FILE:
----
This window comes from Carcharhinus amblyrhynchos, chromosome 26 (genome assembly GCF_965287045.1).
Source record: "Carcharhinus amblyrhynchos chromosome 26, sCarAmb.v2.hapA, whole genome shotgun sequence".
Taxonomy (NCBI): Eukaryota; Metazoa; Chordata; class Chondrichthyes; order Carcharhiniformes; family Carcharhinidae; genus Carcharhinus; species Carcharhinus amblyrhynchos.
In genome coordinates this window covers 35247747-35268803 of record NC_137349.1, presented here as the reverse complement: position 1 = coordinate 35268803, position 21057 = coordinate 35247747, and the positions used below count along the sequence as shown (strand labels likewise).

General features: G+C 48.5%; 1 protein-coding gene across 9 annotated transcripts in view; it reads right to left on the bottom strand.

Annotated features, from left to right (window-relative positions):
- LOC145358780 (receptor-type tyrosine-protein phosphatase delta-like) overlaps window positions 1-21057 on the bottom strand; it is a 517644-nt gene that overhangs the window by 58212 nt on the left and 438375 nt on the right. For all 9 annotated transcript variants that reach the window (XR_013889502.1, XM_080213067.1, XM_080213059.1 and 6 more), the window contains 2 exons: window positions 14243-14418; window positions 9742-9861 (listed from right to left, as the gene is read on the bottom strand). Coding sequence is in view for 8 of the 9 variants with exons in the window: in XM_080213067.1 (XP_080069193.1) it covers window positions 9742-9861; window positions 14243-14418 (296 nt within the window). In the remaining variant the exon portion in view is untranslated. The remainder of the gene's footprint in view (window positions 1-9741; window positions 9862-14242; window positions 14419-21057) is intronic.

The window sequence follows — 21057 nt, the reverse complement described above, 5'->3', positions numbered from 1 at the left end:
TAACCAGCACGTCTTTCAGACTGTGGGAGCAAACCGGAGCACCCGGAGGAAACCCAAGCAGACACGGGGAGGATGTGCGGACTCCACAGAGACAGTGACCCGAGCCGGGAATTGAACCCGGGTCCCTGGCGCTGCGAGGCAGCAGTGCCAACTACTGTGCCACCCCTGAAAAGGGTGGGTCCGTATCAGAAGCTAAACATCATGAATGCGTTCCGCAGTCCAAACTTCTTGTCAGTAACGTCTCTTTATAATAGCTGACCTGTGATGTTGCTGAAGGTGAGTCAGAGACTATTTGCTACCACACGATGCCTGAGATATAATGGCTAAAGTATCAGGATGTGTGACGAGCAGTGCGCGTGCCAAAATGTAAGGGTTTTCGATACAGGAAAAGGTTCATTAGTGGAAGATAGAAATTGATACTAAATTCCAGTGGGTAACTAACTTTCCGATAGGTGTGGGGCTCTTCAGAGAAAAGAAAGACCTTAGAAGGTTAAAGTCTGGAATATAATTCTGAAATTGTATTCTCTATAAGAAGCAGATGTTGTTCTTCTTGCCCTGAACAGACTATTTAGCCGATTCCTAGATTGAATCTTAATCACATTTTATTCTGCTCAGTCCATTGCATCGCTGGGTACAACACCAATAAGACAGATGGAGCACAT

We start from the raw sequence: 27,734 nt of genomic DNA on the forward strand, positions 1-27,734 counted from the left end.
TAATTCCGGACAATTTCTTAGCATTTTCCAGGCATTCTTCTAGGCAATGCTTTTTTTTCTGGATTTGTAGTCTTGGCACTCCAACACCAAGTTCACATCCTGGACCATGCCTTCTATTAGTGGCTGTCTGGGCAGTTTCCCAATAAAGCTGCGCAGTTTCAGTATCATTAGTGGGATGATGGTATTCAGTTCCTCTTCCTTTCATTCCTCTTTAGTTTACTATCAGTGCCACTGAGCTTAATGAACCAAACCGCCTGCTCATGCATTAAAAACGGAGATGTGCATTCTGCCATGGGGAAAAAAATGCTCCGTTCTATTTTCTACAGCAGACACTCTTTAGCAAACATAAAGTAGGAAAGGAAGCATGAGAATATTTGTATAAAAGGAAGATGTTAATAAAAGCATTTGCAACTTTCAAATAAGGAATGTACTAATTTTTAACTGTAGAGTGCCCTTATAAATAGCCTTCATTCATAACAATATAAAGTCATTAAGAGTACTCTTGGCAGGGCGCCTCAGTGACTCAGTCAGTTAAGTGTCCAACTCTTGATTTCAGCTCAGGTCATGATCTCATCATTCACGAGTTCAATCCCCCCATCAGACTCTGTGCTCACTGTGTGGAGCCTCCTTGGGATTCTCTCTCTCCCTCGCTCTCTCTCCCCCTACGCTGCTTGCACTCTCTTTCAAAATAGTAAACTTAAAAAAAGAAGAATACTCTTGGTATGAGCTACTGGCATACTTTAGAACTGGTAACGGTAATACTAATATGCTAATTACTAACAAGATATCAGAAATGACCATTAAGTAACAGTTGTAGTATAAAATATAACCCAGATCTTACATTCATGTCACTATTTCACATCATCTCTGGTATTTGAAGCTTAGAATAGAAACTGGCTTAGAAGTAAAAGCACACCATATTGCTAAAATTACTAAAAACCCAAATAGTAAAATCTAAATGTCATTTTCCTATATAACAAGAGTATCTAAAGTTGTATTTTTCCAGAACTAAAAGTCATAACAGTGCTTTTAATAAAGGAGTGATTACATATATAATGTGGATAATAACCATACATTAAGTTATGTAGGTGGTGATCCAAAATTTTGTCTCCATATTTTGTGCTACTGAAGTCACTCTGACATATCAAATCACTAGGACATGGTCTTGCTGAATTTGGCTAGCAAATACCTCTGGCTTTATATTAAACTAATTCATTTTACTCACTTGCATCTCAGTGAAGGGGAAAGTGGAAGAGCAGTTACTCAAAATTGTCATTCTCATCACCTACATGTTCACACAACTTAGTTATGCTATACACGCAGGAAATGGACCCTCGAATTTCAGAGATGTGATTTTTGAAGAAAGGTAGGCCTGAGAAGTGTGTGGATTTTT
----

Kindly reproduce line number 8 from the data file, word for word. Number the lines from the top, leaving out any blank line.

The window sequence follows — 21057 nt, the reverse complement described above, 5'->3', positions numbered from 1 at the left end: